Free(dom) during Covid

By Rabbi Elchonon Chaikin, Chabad of Greater Dayton

It was one year ago, on March 1, 2020, that my wife, Mussie, and I landed back in Dayton with a group of nine Jewish teens from the annual International CTeen Shabbaton. It was an incredible weekend, full of Jewish pride, learning and socializing. As I got off the plane and turned on my phone, a notice came in: the first positive case of Covid-19 had been detected in New York state.

Little could we imagine then how our lives and the world would change.

So much has changed and is still changing. Nothing seems certain anymore. Our positive outlook always seems to feel that we are almost over the bump. The negative outlook tries to convince us that life will never be as good as it once was.

We are constantly struggling to find a sense of stability in our current situation and yearn for something that will free us from our misery and despair. “I’ll be fine once my gym opens up.” “We miss the extended family dinners.” “I need to get back into a routine of going to work instead of working from home.” Do any of these phrases sound familiar?

The Jewish people are resilient. We have suffered before and triumphed in every struggle. Our birth as a people begins as a story of resilience and overcoming struggle: the Exodus from Egypt. In Egypt we were slaves, and Pesach (Passover) celebrates our freedom. No longer subservient to Pharaoh in Egypt, we were now a free nation.

What was the first thing the newly-minted Jewish nation did after leaving Egypt?

They began a 50-day count toward receiving the Torah.

Why would a nation, just freed from the bondage of Egypt, immediately accept a Torah filled with rules and regulations, obligations and prohibitions? What type of freedom is that? Why trade in one ruler for another?

If you ask a teenager what freedom is, they might say something like, “Doing whatever I want without my parents telling me what to do.” As an adult, that sounds rather childish (after all, it is something children say). The things our parents told us as children were to steer us in the right direction and help us grow to be functional and productive members of society.

So here is my explanation of freedom. I love watching “how-to” videos and manuals. Trying to figure out how to build something or to do something without solid practical knowledge or a good set of instruments is extremely frustrating. Watching those videos gives me a high. They give me the tools to accomplish what I need to. I can build stuff from Ikea, change my own tire, do my own taxes, trade my own stocks, and even grow my own tomatoes. All the things that I have always wanted to but didn’t know how, I learned how to do them from a manual (of sorts). Does that sound counterintuitive? No. It’s logical. We all do that.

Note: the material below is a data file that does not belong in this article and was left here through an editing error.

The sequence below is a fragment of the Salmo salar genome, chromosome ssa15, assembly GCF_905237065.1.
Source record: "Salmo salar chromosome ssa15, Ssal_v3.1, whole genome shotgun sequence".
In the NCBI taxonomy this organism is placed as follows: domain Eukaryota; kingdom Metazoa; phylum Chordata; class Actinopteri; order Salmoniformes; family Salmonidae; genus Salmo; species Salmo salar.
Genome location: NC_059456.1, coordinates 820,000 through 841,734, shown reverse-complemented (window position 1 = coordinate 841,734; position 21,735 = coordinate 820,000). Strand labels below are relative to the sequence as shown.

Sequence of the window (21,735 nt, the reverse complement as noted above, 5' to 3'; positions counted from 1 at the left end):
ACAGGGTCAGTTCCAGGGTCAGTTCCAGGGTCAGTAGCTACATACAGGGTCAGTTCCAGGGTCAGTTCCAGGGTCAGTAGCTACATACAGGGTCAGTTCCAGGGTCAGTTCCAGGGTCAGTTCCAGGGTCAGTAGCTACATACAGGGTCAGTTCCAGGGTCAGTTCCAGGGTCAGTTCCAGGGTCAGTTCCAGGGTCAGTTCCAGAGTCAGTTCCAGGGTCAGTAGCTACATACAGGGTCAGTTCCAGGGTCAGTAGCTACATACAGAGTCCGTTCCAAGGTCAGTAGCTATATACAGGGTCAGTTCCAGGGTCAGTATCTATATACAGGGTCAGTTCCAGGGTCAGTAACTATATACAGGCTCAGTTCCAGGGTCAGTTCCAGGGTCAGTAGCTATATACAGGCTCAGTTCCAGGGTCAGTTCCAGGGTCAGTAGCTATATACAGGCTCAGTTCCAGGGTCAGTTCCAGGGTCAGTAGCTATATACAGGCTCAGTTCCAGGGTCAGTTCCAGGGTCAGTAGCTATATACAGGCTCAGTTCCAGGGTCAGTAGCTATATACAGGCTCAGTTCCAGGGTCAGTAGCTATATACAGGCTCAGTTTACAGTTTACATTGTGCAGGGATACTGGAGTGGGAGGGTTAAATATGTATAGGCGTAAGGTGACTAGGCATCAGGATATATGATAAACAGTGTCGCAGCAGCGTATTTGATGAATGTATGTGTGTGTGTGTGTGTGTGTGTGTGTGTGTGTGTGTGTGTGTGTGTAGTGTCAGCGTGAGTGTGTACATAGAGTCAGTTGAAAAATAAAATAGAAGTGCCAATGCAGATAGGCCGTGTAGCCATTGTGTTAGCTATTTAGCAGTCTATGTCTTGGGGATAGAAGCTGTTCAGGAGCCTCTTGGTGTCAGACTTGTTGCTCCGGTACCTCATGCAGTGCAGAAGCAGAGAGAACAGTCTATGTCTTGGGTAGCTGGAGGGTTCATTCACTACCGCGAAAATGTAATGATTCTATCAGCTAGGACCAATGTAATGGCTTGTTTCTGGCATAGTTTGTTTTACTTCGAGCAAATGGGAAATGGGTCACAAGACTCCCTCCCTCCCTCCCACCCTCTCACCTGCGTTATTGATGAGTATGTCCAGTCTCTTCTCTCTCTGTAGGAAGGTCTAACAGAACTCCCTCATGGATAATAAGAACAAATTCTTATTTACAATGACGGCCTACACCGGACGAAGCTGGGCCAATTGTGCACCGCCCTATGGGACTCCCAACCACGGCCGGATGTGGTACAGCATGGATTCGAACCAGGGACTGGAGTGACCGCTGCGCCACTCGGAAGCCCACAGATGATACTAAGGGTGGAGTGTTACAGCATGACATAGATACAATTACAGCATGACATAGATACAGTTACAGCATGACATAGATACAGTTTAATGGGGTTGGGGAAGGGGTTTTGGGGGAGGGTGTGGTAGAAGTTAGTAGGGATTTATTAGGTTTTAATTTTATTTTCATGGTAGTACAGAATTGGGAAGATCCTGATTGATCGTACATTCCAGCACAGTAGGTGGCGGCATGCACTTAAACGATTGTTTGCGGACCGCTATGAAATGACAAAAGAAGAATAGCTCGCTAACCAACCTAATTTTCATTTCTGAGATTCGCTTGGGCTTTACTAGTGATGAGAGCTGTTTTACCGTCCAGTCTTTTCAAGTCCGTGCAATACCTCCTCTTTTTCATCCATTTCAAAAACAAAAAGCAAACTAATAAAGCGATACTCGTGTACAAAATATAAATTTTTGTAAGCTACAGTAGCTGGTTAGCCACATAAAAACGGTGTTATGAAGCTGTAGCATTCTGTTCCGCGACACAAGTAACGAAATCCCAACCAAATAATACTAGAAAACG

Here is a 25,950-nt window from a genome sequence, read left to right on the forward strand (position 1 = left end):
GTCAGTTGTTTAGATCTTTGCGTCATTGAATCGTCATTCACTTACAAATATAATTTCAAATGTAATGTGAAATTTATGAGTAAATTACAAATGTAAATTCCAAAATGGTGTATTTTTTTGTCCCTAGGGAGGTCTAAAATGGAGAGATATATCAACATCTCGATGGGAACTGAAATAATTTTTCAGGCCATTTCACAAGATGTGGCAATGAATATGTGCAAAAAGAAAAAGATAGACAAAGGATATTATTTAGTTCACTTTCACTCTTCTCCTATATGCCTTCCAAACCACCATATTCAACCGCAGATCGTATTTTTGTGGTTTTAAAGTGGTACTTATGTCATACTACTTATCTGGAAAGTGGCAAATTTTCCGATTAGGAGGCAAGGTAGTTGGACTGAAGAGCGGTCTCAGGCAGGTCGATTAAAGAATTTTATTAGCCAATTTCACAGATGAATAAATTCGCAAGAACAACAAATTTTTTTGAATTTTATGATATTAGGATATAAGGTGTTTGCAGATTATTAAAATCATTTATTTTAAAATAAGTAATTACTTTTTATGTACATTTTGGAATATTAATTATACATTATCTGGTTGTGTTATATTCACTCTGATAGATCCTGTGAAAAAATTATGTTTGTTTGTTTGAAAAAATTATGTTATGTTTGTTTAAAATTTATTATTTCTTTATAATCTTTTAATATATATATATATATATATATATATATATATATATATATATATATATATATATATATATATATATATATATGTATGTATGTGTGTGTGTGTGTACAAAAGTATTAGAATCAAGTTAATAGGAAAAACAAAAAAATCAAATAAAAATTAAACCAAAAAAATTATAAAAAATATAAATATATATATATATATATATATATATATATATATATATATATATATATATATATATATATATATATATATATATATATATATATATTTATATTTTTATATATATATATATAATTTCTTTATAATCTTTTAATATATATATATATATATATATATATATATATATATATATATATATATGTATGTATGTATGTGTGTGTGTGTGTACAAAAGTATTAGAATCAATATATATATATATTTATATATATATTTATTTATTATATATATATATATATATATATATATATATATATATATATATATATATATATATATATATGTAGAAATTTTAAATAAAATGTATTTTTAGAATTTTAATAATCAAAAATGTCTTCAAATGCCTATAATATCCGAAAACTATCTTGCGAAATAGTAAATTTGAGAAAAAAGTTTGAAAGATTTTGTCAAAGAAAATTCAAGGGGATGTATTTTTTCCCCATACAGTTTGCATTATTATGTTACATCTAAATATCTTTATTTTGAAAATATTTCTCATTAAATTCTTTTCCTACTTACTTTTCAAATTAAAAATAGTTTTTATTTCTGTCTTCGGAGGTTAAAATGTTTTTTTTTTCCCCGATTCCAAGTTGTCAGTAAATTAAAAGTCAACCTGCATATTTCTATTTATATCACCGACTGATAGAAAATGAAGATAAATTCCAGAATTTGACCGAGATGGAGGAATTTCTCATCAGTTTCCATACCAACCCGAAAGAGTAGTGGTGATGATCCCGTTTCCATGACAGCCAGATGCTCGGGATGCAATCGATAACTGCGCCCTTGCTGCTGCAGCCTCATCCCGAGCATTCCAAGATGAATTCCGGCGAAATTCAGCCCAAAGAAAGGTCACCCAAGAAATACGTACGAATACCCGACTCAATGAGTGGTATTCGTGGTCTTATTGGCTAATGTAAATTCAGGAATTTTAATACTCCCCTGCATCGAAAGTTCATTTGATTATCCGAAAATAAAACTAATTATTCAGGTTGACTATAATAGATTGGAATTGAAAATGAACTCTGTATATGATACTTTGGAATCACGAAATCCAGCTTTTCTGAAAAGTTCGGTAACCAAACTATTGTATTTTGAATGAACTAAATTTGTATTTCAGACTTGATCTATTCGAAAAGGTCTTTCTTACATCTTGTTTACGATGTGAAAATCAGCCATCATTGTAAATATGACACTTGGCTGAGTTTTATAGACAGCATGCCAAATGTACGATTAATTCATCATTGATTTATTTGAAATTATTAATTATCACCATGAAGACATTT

The Torah is actually a manual. It’s not a book of restrictions and commandments. It’s a how-to guide that navigates us to where we want to go.

Our souls feel trapped in our body because our souls are our identity and the body is like a jail that chains us to physical needs and doesn’t allow our identity to be free. The Torah, then, is a navigation system on how to go free. It tells us how to use the body so it becomes the channel for goodness that our souls need to express themselves.

The Torah anchors our lives so we don’t get carried away by the various storms of hardship and confusion that the world usually deals us. It guides us too, for every mitzvah brings us one step closer to inner freedom and every prohibition makes sure we don’t go off the wrong way and further our journey of personal entrapment.

Over this past year, many have felt trapped inside their homes. Their talents were stifled and they are looking for ways to express their true identity. Torah and mitzvah is the best way to do so. It is timeless and its path does not get detoured by a pandemic.

I have seen this in my professional life as I have started more Torah classes than ever before with those searching for meaning and direction. It has opened my eyes to this immutable truth: Torah is the true safe space away from this pandemic, and really, anything.

I urge you to do the same.

Torah study is available in so many ways. You can now tap into so many online resources or virtual classes. If that doesn’t do it for you, reach out and we can help you find a tailored and personal study path.

This Pesach, celebrate your freedom by tapping into the user manual God gave us when we became free as a nation 3,333 years ago.

To read the complete March 2021 Dayton Jewish Observer, click here.

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